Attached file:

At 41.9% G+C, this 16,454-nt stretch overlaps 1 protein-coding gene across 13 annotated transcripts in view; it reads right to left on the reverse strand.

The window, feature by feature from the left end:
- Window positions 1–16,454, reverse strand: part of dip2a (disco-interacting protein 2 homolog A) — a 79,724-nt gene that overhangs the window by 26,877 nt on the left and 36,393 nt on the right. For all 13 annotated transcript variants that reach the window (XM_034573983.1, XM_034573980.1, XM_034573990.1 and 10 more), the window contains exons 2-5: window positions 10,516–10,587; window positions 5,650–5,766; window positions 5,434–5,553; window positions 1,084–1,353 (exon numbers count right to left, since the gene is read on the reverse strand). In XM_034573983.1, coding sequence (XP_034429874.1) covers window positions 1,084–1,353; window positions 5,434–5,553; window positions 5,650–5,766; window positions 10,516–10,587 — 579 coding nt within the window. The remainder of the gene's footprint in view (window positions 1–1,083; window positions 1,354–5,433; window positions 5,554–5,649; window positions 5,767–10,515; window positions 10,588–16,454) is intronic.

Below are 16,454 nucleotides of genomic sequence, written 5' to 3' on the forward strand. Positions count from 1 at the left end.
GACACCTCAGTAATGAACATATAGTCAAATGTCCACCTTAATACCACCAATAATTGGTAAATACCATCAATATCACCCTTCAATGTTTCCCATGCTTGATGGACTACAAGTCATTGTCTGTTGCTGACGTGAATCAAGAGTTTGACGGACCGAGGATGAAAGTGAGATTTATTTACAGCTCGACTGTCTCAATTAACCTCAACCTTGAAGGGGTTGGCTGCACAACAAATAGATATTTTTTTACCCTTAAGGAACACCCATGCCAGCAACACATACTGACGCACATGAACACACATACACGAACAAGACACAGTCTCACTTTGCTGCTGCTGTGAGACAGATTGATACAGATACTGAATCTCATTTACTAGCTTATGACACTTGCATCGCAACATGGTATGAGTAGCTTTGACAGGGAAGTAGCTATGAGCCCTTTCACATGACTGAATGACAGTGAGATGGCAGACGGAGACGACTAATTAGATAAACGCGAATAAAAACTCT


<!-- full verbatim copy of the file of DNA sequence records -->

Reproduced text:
At 41.9% G+C, this 16,454-nt stretch overlaps 1 protein-coding gene across 13 annotated transcripts in view; it reads right to left on the reverse strand.

The window, feature by feature from the left end:
- Window positions 1–16,454, reverse strand: part of dip2a (disco-interacting protein 2 homolog A) — a 79,724-nt gene that overhangs the window by 26,877 nt on the left and 36,393 nt on the right. For all 13 annotated transcript variants that reach the window (XM_034573983.1, XM_034573980.1, XM_034573990.1 and 10 more), the window contains exons 2-5: window positions 10,516–10,587; window positions 5,650–5,766; window positions 5,434–5,553; window positions 1,084–1,353 (exon numbers count right to left, since the gene is read on the reverse strand). In XM_034573983.1, coding sequence (XP_034429874.1) covers window positions 1,084–1,353; window positions 5,434–5,553; window positions 5,650–5,766; window positions 10,516–10,587 — 579 coding nt within the window. The remainder of the gene's footprint in view (window positions 1–1,083; window positions 1,354–5,433; window positions 5,554–5,649; window positions 5,767–10,515; window positions 10,588–16,454) is intronic.

Below are 16,454 nucleotides of genomic sequence, written 5' to 3' on the forward strand. Positions count from 1 at the left end.
GACACCTCAGTAATGAACATATAGTCAAATGTCCACCTTAATACCACCAATAATTGGTAAATACCATCAATATCACCCTTCAATGTTTCCCATGCTTGATGGACTACAAGTCATTGTCTGTTGCTGACGTGAATCAAGAGTTTGACGGACCGAGGATGAAAGTGAGATTTATTTACAGCTCGACTGTCTCAATTAACCTCAACCTTGAAGGGGTTGGCTGCACAACAAATAGATATTTTTTTACCCTTAAGGAACACCCATGCCAGCAACACATACTGACGCACATGAACACACATACACGAACAAGACACAGTCTCACTTTGCTGCTGCTGTGAGACAGATTGATACAGATACTGAATCTCATTTACTAGCTTATGACACTTGCATCGCAACATGGTATGAGTAGCTTTGACAGGGAAGTAGCTATGAGCCCTTTCACATGACTGAATGACAGTGAGATGGCAGACGGAGACGACTAATTAGATAAACGCGAATAAAAACTCT